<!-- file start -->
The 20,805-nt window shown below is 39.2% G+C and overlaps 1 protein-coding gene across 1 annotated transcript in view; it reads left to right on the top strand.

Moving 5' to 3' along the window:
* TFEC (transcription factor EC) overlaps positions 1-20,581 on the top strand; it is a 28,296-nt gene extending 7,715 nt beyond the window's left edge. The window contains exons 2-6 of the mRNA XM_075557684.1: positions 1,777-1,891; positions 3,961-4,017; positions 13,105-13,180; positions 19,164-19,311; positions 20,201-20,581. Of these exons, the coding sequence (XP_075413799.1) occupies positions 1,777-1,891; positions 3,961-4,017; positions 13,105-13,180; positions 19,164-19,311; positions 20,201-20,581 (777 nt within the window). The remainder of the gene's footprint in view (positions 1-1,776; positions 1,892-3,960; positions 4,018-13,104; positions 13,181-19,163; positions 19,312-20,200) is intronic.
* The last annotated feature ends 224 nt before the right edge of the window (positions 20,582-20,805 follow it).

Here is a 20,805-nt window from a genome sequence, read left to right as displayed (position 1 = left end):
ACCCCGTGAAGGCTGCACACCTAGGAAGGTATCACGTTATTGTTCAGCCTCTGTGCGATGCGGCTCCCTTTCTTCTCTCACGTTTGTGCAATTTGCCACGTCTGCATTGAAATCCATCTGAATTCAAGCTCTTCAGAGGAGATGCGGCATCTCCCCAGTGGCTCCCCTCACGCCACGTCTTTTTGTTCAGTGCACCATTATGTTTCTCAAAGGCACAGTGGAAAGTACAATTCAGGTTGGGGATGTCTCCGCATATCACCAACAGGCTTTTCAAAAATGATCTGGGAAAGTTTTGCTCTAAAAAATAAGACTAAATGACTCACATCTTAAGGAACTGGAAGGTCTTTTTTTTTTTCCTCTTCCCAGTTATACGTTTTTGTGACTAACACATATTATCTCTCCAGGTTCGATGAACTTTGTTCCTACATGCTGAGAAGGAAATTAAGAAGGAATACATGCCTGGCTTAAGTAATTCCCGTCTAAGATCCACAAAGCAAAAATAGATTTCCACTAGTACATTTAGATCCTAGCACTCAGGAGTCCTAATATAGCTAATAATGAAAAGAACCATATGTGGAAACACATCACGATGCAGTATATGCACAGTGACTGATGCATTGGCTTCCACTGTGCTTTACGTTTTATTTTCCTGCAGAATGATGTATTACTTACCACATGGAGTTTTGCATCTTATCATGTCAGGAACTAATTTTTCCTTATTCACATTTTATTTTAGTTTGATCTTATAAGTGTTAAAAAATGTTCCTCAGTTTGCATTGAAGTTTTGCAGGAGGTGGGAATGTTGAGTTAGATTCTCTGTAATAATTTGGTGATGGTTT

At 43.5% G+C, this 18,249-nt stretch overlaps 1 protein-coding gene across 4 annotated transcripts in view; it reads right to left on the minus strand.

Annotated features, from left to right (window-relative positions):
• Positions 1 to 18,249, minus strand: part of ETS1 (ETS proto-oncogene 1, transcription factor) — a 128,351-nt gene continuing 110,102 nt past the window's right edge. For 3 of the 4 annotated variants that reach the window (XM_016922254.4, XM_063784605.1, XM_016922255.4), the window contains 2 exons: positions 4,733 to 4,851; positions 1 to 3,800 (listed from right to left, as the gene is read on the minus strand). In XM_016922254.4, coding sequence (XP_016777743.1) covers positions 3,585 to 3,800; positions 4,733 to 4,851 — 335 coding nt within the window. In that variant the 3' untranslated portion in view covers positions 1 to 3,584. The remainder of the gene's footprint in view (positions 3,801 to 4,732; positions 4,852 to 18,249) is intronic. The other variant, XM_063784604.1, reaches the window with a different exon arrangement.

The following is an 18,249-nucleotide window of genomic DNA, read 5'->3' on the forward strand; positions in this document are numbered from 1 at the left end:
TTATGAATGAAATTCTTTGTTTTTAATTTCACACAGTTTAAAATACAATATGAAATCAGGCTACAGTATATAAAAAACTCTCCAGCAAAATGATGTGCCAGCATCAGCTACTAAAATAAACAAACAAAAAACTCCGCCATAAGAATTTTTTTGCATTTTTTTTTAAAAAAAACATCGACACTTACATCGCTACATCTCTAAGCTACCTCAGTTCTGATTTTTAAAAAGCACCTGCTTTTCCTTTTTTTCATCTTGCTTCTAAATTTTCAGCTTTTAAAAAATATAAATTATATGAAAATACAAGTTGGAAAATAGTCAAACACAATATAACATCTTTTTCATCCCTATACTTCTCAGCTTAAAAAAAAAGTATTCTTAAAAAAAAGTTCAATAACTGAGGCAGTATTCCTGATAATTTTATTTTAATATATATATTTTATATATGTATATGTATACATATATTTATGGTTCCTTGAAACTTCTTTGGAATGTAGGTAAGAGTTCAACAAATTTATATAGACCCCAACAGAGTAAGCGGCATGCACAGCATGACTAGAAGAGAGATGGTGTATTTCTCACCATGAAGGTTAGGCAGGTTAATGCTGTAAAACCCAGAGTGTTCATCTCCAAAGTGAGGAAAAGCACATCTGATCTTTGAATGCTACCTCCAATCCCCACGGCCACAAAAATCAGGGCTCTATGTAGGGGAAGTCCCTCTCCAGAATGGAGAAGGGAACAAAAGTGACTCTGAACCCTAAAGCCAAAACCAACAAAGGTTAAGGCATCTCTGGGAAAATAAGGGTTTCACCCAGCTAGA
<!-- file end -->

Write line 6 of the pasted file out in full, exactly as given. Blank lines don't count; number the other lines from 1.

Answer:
ACCCCGTGAAGGCTGCACACCTAGGAAGGTATCACGTTATTGTTCAGCCTCTGTGCGATGCGGCTCCCTTTCTTCTCTCACGTTTGTGCAATTTGCCACGTCTGCATTGAAATCCATCTGAATTCAAGCTCTTCAGAGGAGATGCGGCATCTCCCCAGTGGCTCCCCTCACGCCACGTCTTTTTGTTCAGTGCACCATTATGTTTCTCAAAGGCACAGTGGAAAGTACAATTCAGGTTGGGGATGTCTCCGCATATCACCAACAGGCTTTTCAAAAATGATCTGGGAAAGTTTTGCTCTAAAAAATAAGACTAAATGACTCACATCTTAAGGAACTGGAAGGTCTTTTTTTTTTTCCTCTTCCCAGTTATACGTTTTTGTGACTAACACATATTATCTCTCCAGGTTCGATGAACTTTGTTCCTACATGCTGAGAAGGAAATTAAGAAGGAATACATGCCTGGCTTAAGTAATTCCCGTCTAAGATCCACAAAGCAAAAATAGATTTCCACTAGTACATTTAGATCCTAGCACTCAGGAGTCCTAATATAGCTAATAATGAAAAGAACCATATGTGGAAACACATCACGATGCAGTATATGCACAGTGACTGATGCATTGGCTTCCACTGTGCTTTACGTTTTATTTTCCTGCAGAATGATGTATTACTTACCACATGGAGTTTTGCATCTTATCATGTCAGGAACTAATTTTTCCTTATTCACATTTTATTTTAGTTTGATCTTATAAGTGTTAAAAAATGTTCCTCAGTTTGCATTGAAGTTTTGCAGGAGGTGGGAATGTTGAGTTAGATTCTCTGTAATAATTTGGTGATGGTTT